An Interview With Saddi Khali
By Joy Tippens
“There are still some artists left who do it for love, whose voices speak to so many because they take the time to listen. Unbound by conventions of beauty and being, Saddi Khali is one such artist.”
The Sophisticated Life recently had the pleasure of interviewing renowned artist and “Photovangelist,” Saddi Khali. Specializing in nudes, and in “bringing out the beauty most folks don’t see in themselves,” we wanted to know more about him and his work.
TSL: This quote was taken from your site:
“In this time of glitz and glamour, Spanx® and plastic surgery, we seem to have really forgotten how to love ourselves, how to celebrate what we have and to express who we truly are. The media’s stranglehold on our image has us adhering to a standard of beauty that does not consider us. Our mirrors have become joyless places. And, we even use this standard to oppress each other now. But…what will we do? Who will speak up? How will we combat this mess other than with the defiance of loving who we are, in our own skin and bodies, the way we were created?”
You also use the hashtag #decolonizingbeauty. When did you gain this awareness and figure out that you wanted to do something about these images of us?
Saddi: The work and the concept built themselves. I was a writer. I had been published in anthologies and I also did poetry and toured as a performer. You can find my Def Poetry footage on YouTube. I just stopped enjoying the direction the writing scene was heading, and started looking for another creative outlet. I mentioned to a mentor that I was interested in photography. He had a really old camera on the shelf behind him that he reached back and handed to me. I started shooting everything. Then I came across two books. One is a book by a photographer named Thierry Le Gouès. His images are in DMX’s house on the movie “Belly.” I saw these images and they are really stunning, but they are like supermodels. Then there was another book called, “Black Ladies” by Owe Ommer, and it had nude African models. As somebody who was exploring different forms of photography, I was like, “I want to try that.” I started talking to people I knew about letting me shoot them, but I don’t hang with supermodels. They were just regular folks. Although my first attempts weren’t so great, what I got to see was how regular people responded to seeing themselves being held up as beautiful. It became loud to me that many folks who weren’t models never saw anyone who looked like them being held up as beautiful. So then I started sharing my work on Myspace. People started sharing the work and responding to it saying, “She looks like me, except you made her look beautiful.” It became loud and clear to me that I was on to something. So I started based on people’s responses.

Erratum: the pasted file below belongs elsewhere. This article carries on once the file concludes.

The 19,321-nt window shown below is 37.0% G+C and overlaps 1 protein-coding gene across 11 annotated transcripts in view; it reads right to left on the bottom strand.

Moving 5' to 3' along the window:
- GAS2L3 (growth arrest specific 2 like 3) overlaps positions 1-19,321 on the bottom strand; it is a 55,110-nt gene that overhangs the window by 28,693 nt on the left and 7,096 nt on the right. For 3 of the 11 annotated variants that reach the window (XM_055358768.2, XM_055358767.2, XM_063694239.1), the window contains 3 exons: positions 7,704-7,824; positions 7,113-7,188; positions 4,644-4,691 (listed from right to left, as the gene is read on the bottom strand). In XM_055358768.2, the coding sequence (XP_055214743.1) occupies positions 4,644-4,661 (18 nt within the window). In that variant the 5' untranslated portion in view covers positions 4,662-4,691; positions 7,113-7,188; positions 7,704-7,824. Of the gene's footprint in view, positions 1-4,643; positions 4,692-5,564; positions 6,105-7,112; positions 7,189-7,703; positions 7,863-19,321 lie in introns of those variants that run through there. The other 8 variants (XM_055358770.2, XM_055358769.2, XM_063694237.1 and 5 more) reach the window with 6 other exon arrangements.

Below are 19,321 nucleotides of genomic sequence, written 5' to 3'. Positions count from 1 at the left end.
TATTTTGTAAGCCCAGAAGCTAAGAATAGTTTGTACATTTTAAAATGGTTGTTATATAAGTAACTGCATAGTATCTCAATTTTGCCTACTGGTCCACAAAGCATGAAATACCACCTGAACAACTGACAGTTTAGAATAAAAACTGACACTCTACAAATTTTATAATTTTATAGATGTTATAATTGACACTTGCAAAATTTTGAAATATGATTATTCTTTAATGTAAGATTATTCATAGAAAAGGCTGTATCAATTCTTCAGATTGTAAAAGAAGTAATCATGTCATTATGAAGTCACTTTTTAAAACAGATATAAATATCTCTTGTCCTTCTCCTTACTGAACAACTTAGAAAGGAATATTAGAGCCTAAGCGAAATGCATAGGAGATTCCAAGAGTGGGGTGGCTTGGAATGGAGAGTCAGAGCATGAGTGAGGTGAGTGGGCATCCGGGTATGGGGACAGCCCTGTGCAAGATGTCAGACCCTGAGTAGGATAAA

TSL: I’m sure a lot of people are like me. They want to do it, but they are not fearless and uninhibited. When they get on the scene with you, how do you make them feel at ease?
Saddi: None of the people you see are all out there and uninhibited. Everybody you see is crazy nervous. They have different body image issues. They have different issues in their lives that they are using this to challenge. People are nervous, 1- because they don’t know me, 2- because they usually have philosophies like, “I don’t know someone.” “I don’t trust easily.” “There’s danger looming and you have to protect yourself.” All of these things are philosophies that keep them from walking through their greatness.
Before I shoot anybody I have a crazy in-depth conversation with them. I ask them questions about their lives, and I actually listen to the answers. And I respond to the answers, and ask other questions, and basically work to pinpoint the stories or the narratives that created this practice of protecting and guarding and fear- all the stuff. Usually, when you help people see where they got this thing from, where they created it, or what it’s a response to, they begin to feel safer. They begin to feel more open, because most of the stuff is just a response to something, some trauma. Usually, you don’t talk about it, so you’ve created, on autopilot, these philosophies. Once you talk about it, once you open up, opening up feels good. If it feels good a little bit, you want to open up more because you want to feel better.
The scariest part is usually people’s drive over to wherever I am shooting. They’re in their own heads. They’re creating all the worst possible outcomes. They’re projecting I don’t even know what they judge to be there. And then they get there, and then they finally take off their clothes, and then they are like, “oh, it’s okay.” Then they see the first couple images of themselves in the back of the camera. Then you start feeling yourself once you start seeing yourself look good. It’s really just the bravery of doing it in spite of the fear. Once you get started, and the music’s playing, and the mood is sensuous or cool or whatever, all those fears subside. And usually by the end I have to make people put their clothes on.
TSL: Natural beauty only? No glam shots?
Saddi: When I started there were a lot of photographers who would argue with me that you have to give the people what they want, meaning I needed to do glam. I needed to do all of these things that every other photographer does. And if I’m doing that, then there’s nothing about me that stands out.